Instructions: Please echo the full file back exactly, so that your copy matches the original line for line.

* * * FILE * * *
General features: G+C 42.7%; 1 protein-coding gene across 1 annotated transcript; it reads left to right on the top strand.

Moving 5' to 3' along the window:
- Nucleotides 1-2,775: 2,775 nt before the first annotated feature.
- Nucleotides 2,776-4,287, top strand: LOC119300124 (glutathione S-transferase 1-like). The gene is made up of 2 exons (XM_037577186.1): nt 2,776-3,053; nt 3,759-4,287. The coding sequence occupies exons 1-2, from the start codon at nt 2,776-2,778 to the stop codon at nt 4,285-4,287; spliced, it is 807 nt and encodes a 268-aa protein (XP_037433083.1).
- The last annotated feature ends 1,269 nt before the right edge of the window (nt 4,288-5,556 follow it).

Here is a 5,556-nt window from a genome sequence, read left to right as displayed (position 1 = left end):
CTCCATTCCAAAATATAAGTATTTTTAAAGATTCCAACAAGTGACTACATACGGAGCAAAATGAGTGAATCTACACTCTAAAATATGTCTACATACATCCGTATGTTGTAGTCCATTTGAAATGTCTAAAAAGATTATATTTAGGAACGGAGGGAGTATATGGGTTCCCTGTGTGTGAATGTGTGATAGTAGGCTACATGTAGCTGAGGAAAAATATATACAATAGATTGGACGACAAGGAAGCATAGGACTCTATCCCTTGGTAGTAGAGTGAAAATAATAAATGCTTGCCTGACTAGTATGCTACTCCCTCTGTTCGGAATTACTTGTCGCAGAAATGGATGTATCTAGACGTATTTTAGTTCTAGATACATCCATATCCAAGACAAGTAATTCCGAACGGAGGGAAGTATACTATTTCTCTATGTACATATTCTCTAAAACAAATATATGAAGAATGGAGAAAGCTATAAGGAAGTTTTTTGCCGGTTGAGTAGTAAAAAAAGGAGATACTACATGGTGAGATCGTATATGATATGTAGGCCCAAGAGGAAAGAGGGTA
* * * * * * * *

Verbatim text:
General features: G+C 42.7%; 1 protein-coding gene across 1 annotated transcript; it reads left to right on the top strand.

Moving 5' to 3' along the window:
- Nucleotides 1-2,775: 2,775 nt before the first annotated feature.
- Nucleotides 2,776-4,287, top strand: LOC119300124 (glutathione S-transferase 1-like). The gene is made up of 2 exons (XM_037577186.1): nt 2,776-3,053; nt 3,759-4,287. The coding sequence occupies exons 1-2, from the start codon at nt 2,776-2,778 to the stop codon at nt 4,285-4,287; spliced, it is 807 nt and encodes a 268-aa protein (XP_037433083.1).
- The last annotated feature ends 1,269 nt before the right edge of the window (nt 4,288-5,556 follow it).

Here is a 5,556-nt window from a genome sequence, read left to right as displayed (position 1 = left end):
CTCCATTCCAAAATATAAGTATTTTTAAAGATTCCAACAAGTGACTACATACGGAGCAAAATGAGTGAATCTACACTCTAAAATATGTCTACATACATCCGTATGTTGTAGTCCATTTGAAATGTCTAAAAAGATTATATTTAGGAACGGAGGGAGTATATGGGTTCCCTGTGTGTGAATGTGTGATAGTAGGCTACATGTAGCTGAGGAAAAATATATACAATAGATTGGACGACAAGGAAGCATAGGACTCTATCCCTTGGTAGTAGAGTGAAAATAATAAATGCTTGCCTGACTAGTATGCTACTCCCTCTGTTCGGAATTACTTGTCGCAGAAATGGATGTATCTAGACGTATTTTAGTTCTAGATACATCCATATCCAAGACAAGTAATTCCGAACGGAGGGAAGTATACTATTTCTCTATGTACATATTCTCTAAAACAAATATATGAAGAATGGAGAAAGCTATAAGGAAGTTTTTTGCCGGTTGAGTAGTAAAAAAAGGAGATACTACATGGTGAGATCGTATATGATATGTAGGCCCAAGAGGAAAGAGGGTA